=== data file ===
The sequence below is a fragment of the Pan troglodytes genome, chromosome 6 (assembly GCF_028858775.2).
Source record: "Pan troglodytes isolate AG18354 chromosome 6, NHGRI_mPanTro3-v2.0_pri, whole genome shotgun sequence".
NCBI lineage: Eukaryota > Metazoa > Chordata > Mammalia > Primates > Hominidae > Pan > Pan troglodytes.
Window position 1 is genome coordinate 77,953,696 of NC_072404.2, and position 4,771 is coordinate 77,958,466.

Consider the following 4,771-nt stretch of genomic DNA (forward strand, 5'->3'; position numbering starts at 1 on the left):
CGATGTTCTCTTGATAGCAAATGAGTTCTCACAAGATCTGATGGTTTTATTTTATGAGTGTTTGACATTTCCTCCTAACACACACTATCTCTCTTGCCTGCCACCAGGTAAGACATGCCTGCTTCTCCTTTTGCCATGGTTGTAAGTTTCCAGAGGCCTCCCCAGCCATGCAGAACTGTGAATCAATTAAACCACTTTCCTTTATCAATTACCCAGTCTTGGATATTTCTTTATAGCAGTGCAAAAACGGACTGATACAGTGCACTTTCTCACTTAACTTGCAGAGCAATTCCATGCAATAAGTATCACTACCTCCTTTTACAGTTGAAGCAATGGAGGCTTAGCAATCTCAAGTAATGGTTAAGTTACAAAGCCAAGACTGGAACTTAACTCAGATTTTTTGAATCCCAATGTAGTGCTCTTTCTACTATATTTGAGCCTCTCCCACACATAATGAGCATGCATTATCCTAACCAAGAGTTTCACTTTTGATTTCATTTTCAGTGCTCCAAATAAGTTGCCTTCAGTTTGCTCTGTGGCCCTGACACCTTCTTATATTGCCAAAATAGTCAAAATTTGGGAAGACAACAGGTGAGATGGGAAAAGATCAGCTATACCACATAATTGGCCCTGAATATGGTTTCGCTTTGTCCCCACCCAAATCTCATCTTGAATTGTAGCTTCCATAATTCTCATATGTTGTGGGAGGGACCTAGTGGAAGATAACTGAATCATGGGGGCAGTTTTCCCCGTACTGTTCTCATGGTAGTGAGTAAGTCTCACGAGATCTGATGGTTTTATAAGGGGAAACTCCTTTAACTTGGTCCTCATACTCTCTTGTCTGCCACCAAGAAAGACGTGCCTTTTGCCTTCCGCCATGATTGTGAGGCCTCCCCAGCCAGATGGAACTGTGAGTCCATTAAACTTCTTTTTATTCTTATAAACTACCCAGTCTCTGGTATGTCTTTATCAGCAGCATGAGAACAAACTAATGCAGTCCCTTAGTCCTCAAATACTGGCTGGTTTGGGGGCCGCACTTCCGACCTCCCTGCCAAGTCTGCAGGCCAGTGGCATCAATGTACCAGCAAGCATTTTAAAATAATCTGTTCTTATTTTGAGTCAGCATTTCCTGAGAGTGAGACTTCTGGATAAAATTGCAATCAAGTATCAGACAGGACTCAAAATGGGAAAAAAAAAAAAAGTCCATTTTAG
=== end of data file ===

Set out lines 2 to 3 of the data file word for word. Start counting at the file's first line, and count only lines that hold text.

Source record: "Pan troglodytes isolate AG18354 chromosome 6, NHGRI_mPanTro3-v2.0_pri, whole genome shotgun sequence".
NCBI lineage: Eukaryota > Metazoa > Chordata > Mammalia > Primates > Hominidae > Pan > Pan troglodytes.